Friday, July 25, 2008

Upper Skokomish to Riley Camp

Trailhead sign

I was spending too much of my time at home engaging in activities with a high possibility of leading to painful consequences and I was half expecting a legal process server to come visiting. So my husband got me out of town. We went to a Shelter for the week and being in the woods camping did calm me down quite a bit.

This is a lovely free to use shelter on the Skokomish River. People always leave a little tribute to the place when they leave so it is rather well supplied. Our tribute was this pot holder that I made and a couple of ½ full propane canisters.

Shelter Toilet

My pot holder

I got up at about 7:30 am and tip toed around the campsite making tea and getting ready without waking up my family. For a few years now I’ve wanted to make the trip to Sundown pass so I could see the pass and see the headwaters of the South Fork Skokomish. But I did not make it that far on this day. I started my hike at about 8:00 and by 8:20 I had made it out to the trail head where my vehicle was parked, ate the pop tarts I had stored in my glove box for this occasion, and started my hike. I picked 1pm as my turn around time, that would give me 5 hours to hike in and 5 hours to hike out with a one hour lunch break and would have me back in camp by 7pm.

The Upper Skokomish trail is only available to hikers 6 months out of the year and I think that is a real shame. I try to take of advantage of it when this trail is actually open. The Skokomish river trail used to be 25 miles long but the first 15 mile of it have been destroyed by logging and an additional ½ mile long section in the middle was destroyed. At the start of this hike one has to walk ½ mile down a logging road where this middle section was destroyed. They recently thinned 80 acres of tree (on the Pine Lake trail) just to come up with enough money to decommission this last half mile of road. To me this seems like a waste of time and not particularly good for the forest and it also makes the first ½ mile of this hike pretty awful.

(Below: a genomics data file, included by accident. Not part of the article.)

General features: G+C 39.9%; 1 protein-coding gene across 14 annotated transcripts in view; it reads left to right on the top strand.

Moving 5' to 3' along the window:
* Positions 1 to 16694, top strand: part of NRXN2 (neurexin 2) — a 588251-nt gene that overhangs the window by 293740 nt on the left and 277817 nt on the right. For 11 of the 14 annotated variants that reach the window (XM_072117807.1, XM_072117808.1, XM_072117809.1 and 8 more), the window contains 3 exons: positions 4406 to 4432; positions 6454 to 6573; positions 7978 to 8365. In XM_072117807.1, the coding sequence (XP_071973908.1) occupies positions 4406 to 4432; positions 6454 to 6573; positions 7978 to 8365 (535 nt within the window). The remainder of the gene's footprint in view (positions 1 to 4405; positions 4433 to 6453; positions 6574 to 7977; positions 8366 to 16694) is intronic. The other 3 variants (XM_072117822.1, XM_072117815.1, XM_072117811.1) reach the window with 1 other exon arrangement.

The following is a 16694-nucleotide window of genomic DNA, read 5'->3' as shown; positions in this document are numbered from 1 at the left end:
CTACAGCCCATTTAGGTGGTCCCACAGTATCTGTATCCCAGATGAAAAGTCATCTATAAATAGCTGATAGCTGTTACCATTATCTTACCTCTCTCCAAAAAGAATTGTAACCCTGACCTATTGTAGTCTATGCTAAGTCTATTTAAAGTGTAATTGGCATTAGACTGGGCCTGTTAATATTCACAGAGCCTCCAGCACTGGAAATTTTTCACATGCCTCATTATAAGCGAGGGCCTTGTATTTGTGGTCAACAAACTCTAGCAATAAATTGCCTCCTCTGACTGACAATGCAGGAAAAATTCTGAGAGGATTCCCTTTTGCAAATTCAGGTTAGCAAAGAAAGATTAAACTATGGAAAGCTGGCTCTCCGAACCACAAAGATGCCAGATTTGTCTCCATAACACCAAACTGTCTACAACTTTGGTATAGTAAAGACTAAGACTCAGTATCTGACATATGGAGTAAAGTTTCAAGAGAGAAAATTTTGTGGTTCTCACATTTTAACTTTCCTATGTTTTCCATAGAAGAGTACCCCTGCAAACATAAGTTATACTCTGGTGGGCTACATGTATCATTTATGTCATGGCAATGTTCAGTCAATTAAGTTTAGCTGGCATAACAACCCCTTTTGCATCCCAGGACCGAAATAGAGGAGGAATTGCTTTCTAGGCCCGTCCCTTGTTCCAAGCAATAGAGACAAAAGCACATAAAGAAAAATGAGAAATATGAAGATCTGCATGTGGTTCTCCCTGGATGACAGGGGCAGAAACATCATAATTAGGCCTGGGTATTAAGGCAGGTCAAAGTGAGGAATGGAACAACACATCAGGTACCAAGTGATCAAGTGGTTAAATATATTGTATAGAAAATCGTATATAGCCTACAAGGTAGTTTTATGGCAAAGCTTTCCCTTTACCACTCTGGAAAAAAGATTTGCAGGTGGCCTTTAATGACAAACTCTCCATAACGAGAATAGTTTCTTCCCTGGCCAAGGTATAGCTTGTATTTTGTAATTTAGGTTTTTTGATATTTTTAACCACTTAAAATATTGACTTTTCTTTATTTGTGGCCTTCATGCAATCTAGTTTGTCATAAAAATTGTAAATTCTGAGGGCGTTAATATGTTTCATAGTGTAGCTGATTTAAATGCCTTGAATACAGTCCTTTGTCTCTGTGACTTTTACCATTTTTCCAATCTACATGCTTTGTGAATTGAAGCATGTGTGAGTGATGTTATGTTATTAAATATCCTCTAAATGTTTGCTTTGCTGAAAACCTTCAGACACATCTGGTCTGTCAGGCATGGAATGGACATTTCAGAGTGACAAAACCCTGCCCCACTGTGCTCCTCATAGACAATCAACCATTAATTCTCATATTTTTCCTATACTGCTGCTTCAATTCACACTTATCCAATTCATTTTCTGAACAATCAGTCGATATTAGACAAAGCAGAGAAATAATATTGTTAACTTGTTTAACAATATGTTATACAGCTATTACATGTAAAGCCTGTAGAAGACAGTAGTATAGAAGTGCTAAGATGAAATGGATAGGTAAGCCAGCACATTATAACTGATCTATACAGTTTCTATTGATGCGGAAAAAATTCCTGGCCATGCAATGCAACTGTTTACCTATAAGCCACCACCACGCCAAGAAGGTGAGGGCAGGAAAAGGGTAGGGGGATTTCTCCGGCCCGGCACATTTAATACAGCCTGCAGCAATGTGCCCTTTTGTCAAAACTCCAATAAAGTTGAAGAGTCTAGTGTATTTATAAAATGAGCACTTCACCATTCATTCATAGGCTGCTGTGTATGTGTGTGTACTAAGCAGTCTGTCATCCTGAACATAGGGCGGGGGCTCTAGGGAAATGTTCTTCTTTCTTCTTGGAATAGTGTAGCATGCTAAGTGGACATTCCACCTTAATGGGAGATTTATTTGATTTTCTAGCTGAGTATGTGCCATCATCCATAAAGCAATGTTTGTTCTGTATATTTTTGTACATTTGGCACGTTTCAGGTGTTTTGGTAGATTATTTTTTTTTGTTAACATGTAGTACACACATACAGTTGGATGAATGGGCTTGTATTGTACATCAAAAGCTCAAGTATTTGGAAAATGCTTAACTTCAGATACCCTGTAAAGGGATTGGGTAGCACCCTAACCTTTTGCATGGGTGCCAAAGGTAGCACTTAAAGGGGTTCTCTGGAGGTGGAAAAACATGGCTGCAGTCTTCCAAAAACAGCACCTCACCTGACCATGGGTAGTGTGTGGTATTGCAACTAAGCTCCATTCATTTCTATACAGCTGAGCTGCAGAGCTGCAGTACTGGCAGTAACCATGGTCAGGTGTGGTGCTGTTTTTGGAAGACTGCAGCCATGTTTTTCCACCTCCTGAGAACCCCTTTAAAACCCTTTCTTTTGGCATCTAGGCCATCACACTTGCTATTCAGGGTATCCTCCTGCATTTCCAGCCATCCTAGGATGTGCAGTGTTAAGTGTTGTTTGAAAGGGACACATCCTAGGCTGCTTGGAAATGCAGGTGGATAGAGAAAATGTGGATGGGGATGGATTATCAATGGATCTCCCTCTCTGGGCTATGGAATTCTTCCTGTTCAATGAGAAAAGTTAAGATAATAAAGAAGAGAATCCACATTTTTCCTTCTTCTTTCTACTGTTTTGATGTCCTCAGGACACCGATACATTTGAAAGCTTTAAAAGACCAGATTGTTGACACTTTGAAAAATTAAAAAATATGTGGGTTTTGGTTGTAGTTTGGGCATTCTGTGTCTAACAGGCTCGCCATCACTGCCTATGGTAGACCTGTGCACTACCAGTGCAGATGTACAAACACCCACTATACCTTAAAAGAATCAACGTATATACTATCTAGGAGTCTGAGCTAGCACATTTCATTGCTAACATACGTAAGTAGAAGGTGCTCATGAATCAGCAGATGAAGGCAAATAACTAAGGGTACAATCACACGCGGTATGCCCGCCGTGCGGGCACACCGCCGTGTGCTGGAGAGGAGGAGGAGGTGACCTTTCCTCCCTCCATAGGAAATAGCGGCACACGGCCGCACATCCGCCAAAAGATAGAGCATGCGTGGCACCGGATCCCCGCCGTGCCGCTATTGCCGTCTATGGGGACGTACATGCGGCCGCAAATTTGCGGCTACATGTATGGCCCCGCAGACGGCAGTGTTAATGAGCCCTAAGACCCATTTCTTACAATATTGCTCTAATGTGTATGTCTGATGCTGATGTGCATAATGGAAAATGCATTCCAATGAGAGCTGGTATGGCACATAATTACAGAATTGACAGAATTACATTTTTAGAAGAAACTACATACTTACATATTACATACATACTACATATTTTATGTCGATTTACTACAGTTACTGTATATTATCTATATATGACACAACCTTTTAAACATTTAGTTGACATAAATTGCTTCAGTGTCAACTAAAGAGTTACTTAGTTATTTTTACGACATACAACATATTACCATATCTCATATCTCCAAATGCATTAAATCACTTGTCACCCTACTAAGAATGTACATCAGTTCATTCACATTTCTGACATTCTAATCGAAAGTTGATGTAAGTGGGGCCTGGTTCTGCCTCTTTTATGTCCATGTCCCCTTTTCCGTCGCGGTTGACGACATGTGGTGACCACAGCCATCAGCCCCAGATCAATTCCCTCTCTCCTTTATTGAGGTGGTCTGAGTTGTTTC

My plan had been to hike to camp Riley and then decide if I had the energy to go another 1000 fee up to Sundown pass. I arrived at camp Riley at ten minutes before my turn around time and I felt too tired to go on. So I stopped at Camp Riley, lit a very small very smoky fire to chase off the bugs and took a ¾ hour long nap. The last time I was at Camp Riley I spent my entire time there scanning for bears or cougars that I just knew were going to come out of the woods at attack me at any moment. This time I took a nap, so yes I am getting more comfortable with to being out in the woods alone.

There is a really pretty meadow at Camp Riley but it is full of horseflies and mosquitoes, my fire kept them away. With 15 minutes of my lunch break left I boiled up some water for tea over the fire and consumed my lunch of sunflower seeds. I was not in the right headspace to pack a decent lunch for the trail so I grabbed a huge bag of sunflower seeds off the rack at Twin Totems and that was my only food for this hike. It had plenty of calories in it but was not particularly enticing.

At 2pm I when I turned around it was starting to get hot. About 1 mile from camp Riley I startled by another hiker. Whenever I am surprised by another hiker I scream but this time I was more startled then usual. This hiker turned out to be Cye Laramie and I chatted with him for a while. Cye is looking for an airplane that may have crashed nearby many years ago and he has a base camp set up somewhere near the pass. He had a really interesting story to tell but I could not chat for long because I was expected back in camp at 7.

I coule tell that passing Cye riled me up a little bit because ½ mile later when I ran into another solo male my scrambled up mind told me that this solo male was a member of my city police department who had come all the way up the trail to look for me. The guy was wearing camouflage pants and had a short haircut and a frown on his face. He said to me “It’s not a good after noon to be hiking is it?” So I knew he was not really there to hike and was actually questioning my as to why I was hiking because he knew I was not really hiking but was on the run from the police. So I asked him “Why?” He said because it is too hot to hike. Then POOF went my cloud of paranoia and I came back to my senses. I was not really hiding from the police anyway. This guy was frowning because he was hot and tired and he wanted to know how close he was to the pass. I showed him where we were on the topo map and he cheered up quite a bit but I bet his frown returned when he started that 1000 foot climb to the pass after Camp Riley.